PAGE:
This drama centers on a Red Army officer (Paul Muni), a Russian woman (Lisa Elenko), and seven German soldiers who have been trapped in the ruined cellar of a bombed out factory in a ... See full summary »
In 1935, after forty years in a West Virginia prison, three released convicts wish to open a legitimate business using the twenty-five thousand dollars earned in jail, but a crooked prison guard in cahoots with the town banker plans to defraud them.
A Dutch company's owner bankrupts his own company, burns the incriminating ledgers and plans to run to Paris with the company payroll but he is caught in the act by his accountant who challenges his actions, leading to a reversal of roles.
After 14 years in the United States, Greg Dickson returns to the Philippines where he was raised, with the purpose of selling his father's estate and returning to the states. Boyhood friend... See full summary »
A Spanish overlord controls 16th-century Tuscany. He plans to marry into a prominent Italian family and hires an Englishman to serve as bodyguard for his less-than-eager fiancee. The ... See full summary »
Following the end of World War I, explorer Allen Quartermain's son Harry travels to Africa to search for King Solomon's mines. He wears a special medallion given to him by his father from the Watusi tribe, who guard the mines. With him is his friend Rick Cobb. Along the way, they meet and take with them Erica Neuler, the daughter of a missionary who was killed by a local tribe. Harry has antagonistic feelings toward Erica because she is German. His mother and 8 year old sister were killed by Germans when the boat they were on was sunk by a German U-boat. Can he overcome the challenges of hostile tribesmen, dangerous territory, and his own anger to find the treasure and the love of his life?Written by
Much of the footage in this movie was previously seen in MGM's "King Solomon's Mines." See more »
Rick refers to Harry's old regiment, the King's Own Scottish Borderers, as kilted, which Harry acknowledges. The KOSB was a Lowland regiment and only its pipers wore the kilt. See more »
Look, Erica. I'm pretty beat up, and I haven't got too much hair, and I'm not too young anymore. What I mean to say is, well, I'd like you to marry me.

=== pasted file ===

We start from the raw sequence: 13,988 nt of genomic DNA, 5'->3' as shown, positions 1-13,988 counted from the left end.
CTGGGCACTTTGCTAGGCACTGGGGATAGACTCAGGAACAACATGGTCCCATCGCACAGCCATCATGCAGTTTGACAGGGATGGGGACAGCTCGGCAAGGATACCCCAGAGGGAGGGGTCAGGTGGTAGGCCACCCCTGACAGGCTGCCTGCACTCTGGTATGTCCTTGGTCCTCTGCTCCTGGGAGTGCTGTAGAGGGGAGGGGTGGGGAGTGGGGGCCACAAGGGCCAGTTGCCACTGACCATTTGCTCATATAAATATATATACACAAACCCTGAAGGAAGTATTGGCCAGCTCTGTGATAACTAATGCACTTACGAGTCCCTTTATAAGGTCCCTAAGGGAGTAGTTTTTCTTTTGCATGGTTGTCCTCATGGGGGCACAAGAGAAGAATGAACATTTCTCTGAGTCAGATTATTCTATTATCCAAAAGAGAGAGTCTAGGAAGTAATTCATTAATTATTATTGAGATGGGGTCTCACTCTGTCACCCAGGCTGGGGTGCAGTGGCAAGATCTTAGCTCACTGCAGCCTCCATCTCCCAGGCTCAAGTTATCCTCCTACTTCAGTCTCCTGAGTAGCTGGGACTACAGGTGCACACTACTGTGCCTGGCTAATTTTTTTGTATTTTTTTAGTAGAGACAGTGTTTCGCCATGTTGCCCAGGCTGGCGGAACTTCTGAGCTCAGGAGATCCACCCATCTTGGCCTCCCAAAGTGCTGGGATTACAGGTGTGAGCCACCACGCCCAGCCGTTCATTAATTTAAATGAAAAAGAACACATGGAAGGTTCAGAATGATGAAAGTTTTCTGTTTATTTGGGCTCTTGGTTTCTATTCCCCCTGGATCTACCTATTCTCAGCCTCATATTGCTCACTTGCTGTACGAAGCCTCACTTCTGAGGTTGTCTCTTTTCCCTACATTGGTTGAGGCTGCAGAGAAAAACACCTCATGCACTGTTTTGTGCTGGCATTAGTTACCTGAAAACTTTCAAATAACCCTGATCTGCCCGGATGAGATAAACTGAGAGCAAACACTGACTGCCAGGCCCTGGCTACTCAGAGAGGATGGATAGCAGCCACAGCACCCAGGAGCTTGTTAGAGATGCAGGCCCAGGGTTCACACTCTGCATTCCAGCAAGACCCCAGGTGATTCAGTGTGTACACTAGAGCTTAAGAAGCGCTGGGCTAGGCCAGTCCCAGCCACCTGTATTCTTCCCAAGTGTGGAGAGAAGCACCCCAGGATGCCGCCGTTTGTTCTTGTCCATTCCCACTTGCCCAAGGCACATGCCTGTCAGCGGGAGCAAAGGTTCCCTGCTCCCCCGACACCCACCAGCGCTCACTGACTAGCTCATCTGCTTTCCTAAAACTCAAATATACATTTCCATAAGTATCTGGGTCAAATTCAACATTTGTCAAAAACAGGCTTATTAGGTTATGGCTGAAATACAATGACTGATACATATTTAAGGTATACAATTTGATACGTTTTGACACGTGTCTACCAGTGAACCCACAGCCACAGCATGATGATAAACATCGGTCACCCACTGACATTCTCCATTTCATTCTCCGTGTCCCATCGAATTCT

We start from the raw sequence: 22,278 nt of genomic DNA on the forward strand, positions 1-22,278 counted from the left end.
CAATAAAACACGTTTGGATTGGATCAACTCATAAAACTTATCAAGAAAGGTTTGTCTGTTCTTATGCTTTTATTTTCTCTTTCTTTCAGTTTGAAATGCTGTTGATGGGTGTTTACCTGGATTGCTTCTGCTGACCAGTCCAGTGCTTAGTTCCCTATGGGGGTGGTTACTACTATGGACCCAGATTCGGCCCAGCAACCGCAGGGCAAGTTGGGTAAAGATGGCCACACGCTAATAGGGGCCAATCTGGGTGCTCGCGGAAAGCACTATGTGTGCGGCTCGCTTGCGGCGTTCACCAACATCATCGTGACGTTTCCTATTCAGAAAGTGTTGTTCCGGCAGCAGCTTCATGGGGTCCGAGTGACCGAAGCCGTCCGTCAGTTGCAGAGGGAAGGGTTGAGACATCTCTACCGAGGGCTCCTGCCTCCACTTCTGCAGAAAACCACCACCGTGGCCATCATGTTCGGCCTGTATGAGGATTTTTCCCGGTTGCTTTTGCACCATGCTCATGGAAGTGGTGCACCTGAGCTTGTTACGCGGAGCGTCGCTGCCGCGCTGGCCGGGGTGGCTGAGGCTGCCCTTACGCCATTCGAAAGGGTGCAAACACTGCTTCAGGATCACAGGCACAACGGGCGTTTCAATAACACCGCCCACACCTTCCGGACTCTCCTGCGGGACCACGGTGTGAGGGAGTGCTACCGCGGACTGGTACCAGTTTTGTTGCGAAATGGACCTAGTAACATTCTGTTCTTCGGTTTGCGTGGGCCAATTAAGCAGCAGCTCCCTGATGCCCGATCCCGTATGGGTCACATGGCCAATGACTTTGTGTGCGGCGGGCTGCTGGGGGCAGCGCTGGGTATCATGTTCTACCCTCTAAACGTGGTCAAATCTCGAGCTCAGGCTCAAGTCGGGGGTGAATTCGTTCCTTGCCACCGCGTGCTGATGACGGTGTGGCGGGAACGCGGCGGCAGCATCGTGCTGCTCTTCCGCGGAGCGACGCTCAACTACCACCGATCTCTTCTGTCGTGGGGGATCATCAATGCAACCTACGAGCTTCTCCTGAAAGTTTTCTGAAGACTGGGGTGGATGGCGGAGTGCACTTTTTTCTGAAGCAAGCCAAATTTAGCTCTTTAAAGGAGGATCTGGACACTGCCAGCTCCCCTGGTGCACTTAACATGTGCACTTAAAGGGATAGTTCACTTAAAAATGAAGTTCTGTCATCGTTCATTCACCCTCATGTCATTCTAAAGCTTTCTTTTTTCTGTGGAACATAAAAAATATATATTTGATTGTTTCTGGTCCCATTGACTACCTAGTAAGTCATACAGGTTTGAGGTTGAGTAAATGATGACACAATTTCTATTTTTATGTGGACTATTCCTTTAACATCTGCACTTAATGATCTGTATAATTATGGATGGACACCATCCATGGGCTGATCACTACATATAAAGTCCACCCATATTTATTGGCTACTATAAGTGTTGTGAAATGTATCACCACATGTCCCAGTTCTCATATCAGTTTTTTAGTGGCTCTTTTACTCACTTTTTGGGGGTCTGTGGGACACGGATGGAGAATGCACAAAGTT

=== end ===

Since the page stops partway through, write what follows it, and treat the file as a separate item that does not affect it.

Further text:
It's difficult to think with so much danger around.
Not for me it isn't! Oh, well. I'd have made a lousy husband, anyway.
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This film, apparently, was hastily concocted by MGM in order to exploit the excess of jungle footage shot during the making of KING SOLOMON'S MINES (1950); incidentally, while the latter had adopted the 1.37:1 aspect ratio (then still the standard in cinema), by the time WATUSI came along the Widescreen was in vogue which meant that the 'old' scenes had to be stretched in order to fit the new format! Another strange fact connected with the film is that, while it was released in July 1959, director Neumann had died eleven months previously!; actually, he probably wasn't involved in the editing of any of his last three efforts given that they were all released posthumously which, I guess, speaks volumes about how fast low-budget titles were churned out by Hollywood during this period
Back to the matter at hand: the film is a sequel to the Stewart Granger/Deborah Kerr KING SOLOMON'S MINES; for the record, I own that version on VHS but haven't watched it in some 20 years!. Given WATUSI's B-movie status, casting this time around is somewhat second-rate (if likable enough): George Montgomery as famous hunter Allan Quatermain's son (with an aversion to Germans, the story occurring just after WWI), Taina Elg as naturally a German missionary and the sole survivor after an attack by Natives, and David Farrar as an ex-colleague of the elder Quatermain (who, rather cheekily, is also revealed to be of German parentage!).
The film is good-looking (generating a reasonable atmosphere throughout) and generally watchable, but its singular lack of purpose is more than evident not least in the compactness of it all (running just 85 minutes), thin plot line (Montgomery retraces his father's steps towards the fabled diamond mines) and, perhaps fatally, its decision to supply romantic rivalry (whose outcome surprises no one) rather than a veritable tension within the group. With this in mind, even the potentially exciting climax in the cave where the trio has to face perilous rock formation and the threat of lava from beneath in order to reach the coveted treasure falls flat!; the titular people, then, aren't given anything to do other than sport a peculiar hairdo and engage in the occasional boring tribal rite/dance!
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